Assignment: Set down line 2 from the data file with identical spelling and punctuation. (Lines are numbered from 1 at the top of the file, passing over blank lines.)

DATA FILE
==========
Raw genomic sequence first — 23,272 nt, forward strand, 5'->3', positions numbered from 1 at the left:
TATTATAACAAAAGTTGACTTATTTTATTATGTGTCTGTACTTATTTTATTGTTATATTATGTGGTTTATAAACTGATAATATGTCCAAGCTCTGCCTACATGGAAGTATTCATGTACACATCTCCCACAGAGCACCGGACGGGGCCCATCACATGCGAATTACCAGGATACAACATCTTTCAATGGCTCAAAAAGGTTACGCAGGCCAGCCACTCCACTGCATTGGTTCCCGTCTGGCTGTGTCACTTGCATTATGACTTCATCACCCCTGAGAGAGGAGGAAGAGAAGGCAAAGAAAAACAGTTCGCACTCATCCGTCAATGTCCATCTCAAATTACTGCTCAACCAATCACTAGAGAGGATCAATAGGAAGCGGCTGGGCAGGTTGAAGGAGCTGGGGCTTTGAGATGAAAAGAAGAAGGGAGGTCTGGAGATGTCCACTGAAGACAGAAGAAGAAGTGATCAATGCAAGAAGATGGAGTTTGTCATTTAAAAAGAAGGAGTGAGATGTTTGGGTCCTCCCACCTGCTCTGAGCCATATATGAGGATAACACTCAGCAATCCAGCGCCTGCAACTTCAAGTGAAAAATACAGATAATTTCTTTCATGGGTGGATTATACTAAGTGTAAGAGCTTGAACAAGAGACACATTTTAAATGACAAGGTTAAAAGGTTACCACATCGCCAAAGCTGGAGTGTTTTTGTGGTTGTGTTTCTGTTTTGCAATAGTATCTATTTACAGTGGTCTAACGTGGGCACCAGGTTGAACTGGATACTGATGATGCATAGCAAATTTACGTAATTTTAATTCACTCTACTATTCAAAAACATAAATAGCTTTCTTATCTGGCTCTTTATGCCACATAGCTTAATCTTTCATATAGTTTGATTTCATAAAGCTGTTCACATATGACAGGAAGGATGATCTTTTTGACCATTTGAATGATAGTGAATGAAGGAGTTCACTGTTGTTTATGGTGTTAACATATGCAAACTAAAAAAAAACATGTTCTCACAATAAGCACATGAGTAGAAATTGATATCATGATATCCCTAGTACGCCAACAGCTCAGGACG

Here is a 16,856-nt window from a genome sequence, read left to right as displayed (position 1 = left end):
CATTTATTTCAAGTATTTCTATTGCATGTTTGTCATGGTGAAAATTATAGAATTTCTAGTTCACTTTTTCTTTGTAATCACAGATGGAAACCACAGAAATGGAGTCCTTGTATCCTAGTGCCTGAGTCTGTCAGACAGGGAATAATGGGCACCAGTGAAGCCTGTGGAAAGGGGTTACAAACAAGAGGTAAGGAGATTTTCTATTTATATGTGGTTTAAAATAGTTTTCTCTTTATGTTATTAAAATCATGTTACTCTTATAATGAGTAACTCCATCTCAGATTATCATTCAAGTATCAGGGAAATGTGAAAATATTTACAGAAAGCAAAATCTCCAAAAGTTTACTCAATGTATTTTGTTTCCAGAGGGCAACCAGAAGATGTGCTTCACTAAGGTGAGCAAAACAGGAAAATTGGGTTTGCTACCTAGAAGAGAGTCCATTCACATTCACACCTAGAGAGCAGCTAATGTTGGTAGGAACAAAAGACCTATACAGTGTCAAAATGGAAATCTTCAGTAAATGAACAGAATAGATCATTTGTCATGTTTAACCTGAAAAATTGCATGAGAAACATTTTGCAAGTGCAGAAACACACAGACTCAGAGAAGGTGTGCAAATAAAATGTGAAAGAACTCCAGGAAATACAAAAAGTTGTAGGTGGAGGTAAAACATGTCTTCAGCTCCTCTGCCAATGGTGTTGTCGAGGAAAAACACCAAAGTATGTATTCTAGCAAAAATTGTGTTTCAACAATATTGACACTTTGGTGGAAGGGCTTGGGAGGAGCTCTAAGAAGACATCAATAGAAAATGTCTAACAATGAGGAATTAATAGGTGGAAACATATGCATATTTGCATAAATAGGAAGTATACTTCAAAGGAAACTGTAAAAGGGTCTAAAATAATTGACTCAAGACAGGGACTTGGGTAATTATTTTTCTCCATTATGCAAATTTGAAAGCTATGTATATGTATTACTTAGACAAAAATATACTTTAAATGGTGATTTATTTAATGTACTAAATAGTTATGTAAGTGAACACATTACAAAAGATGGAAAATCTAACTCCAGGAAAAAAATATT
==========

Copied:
TATTATAACAAAAGTTGACTTATTTTATTATGTGTCTGTACTTATTTTATTGTTATATTATGTGGTTTATAAACTGATAATATGTCCAAGCTCTGCCTACATGGAAGTATTCATGTACACATCTCCCACAGAGCACCGGACGGGGCCCATCACATGCGAATTACCAGGATACAACATCTTTCAATGGCTCAAAAAGGTTACGCAGGCCAGCCACTCCACTGCATTGGTTCCCGTCTGGCTGTGTCACTTGCATTATGACTTCATCACCCCTGAGAGAGGAGGAAGAGAAGGCAAAGAAAAACAGTTCGCACTCATCCGTCAATGTCCATCTCAAATTACTGCTCAACCAATCACTAGAGAGGATCAATAGGAAGCGGCTGGGCAGGTTGAAGGAGCTGGGGCTTTGAGATGAAAAGAAGAAGGGAGGTCTGGAGATGTCCACTGAAGACAGAAGAAGAAGTGATCAATGCAAGAAGATGGAGTTTGTCATTTAAAAAGAAGGAGTGAGATGTTTGGGTCCTCCCACCTGCTCTGAGCCATATATGAGGATAACACTCAGCAATCCAGCGCCTGCAACTTCAAGTGAAAAATACAGATAATTTCTTTCATGGGTGGATTATACTAAGTGTAAGAGCTTGAACAAGAGACACATTTTAAATGACAAGGTTAAAAGGTTACCACATCGCCAAAGCTGGAGTGTTTTTGTGGTTGTGTTTCTGTTTTGCAATAGTATCTATTTACAGTGGTCTAACGTGGGCACCAGGTTGAACTGGATACTGATGATGCATAGCAAATTTACGTAATTTTAATTCACTCTACTATTCAAAAACATAAATAGCTTTCTTATCTGGCTCTTTATGCCACATAGCTTAATCTTTCATATAGTTTGATTTCATAAAGCTGTTCACATATGACAGGAAGGATGATCTTTTTGACCATTTGAATGATAGTGAATGAAGGAGTTCACTGTTGTTTATGGTGTTAACATATGCAAACTAAAAAAAAACATGTTCTCACAATAAGCACATGAGTAGAAATTGATATCATGATATCCCTAGTACGCCAACAGCTCAGGACG